Wednesday, November 7, 2007


This morning, while studying for Sunday's teaching on "Intimacy as Prayer", I was looking at the words used in the New Testament translated as 'prayer'. One of these is proseuche, which is what Paul was looking for in Acts 16 when he went outside the walls of Philippi, a place of prayer. I came across the definition that reads like this: a place set apart or suited for the offering of prayer.

Where do you pray?

As we continue delving into the world of 24/7 prayer and consider the idea of working a dedicated space and time for prayer into the spiritual and liturgical rhythms of our community here, I see the concept as being a very Biblical one. One of the thoughts that challenged me at the Seville gathering was the idea that life is birthed out of intimacy. OK, said like that, you may be questioning my intelligence. Yes, I know how babies are made. I have three, thank you very much. Life is created and formed out of intimacy. How many revivals and causes and churches were birthed because of someone who walked closely with the Father? How many were born when a group of people committed to exceptional prayer?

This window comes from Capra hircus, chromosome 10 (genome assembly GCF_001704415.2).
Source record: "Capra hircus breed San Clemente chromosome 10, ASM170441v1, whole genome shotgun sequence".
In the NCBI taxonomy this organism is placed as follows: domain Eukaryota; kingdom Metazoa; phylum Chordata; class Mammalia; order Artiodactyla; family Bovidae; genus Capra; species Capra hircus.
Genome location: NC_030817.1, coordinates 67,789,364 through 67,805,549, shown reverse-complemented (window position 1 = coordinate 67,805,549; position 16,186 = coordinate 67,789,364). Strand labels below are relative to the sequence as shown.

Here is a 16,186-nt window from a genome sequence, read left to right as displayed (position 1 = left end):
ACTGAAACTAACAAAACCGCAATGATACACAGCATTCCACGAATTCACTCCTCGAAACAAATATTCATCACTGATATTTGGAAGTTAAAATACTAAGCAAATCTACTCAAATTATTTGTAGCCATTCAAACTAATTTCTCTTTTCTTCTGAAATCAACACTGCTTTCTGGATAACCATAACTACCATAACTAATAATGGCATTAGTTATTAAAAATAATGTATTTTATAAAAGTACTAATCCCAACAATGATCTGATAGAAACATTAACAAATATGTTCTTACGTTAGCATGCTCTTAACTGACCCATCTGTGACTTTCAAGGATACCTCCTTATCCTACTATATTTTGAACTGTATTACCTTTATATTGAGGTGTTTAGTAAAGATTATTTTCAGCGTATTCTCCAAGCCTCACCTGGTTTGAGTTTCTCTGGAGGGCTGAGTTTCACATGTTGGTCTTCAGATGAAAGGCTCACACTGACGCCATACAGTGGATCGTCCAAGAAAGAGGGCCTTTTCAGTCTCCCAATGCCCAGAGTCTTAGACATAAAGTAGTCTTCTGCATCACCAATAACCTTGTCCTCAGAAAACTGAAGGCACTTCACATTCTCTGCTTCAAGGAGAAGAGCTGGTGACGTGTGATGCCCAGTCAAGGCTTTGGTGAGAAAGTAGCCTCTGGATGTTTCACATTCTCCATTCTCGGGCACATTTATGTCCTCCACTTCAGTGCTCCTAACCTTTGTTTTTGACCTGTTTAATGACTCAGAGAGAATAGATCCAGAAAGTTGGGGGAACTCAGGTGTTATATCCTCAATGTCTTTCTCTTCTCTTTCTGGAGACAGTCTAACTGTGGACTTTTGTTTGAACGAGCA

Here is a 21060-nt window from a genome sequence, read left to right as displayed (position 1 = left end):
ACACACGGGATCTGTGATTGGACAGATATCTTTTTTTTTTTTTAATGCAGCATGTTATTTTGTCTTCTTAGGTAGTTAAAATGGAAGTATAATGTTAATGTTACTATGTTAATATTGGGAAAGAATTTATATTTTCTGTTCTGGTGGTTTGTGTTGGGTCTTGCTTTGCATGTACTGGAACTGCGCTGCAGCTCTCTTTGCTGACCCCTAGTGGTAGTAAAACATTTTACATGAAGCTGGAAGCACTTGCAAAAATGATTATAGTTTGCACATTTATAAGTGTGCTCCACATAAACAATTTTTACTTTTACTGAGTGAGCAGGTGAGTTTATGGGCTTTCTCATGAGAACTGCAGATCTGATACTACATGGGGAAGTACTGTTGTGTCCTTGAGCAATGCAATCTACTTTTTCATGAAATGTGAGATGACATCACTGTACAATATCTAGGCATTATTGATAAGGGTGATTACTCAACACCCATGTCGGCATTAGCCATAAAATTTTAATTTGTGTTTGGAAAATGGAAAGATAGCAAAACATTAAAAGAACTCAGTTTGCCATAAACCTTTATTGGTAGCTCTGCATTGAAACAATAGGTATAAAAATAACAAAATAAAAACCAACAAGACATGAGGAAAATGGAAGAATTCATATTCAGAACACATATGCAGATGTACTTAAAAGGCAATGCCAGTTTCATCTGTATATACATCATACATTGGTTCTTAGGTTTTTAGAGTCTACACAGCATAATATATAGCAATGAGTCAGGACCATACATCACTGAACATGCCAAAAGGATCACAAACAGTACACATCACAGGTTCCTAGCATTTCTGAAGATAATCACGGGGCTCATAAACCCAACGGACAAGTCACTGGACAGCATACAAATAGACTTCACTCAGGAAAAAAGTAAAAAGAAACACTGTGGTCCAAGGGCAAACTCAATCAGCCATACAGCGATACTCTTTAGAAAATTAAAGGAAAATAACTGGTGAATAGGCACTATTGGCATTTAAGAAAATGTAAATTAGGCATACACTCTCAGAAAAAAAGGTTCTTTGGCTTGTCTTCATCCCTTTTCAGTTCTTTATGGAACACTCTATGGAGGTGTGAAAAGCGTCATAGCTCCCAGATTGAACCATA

The reminder given at the conference, more phrased as a warning, was that if we're not careful, we can get too excited and concerned for what is born out of intimacy with the Father and begin to lose sight of what caused it in the first place. Communities across Europe are seeing incredible ministries, dynamic mission teams and heroic acts of social justice come out of these prayer rooms. Pete was wise in admonishing the leaders of this movement to continually go back to what caused the creation in the first place.

How many couples experience this? A child is born, a beautiful, incredible, terrifying experience. Suddenly the new life consumes the parents' every waking moment. They find they don't spend time with each other anymore. There may be hints of intimacy, fleeting moments, snapshots of what was before, but it takes hard work to keep the balance right.

Proseuche. A place set apart for prayer. Could this help keep the balance right?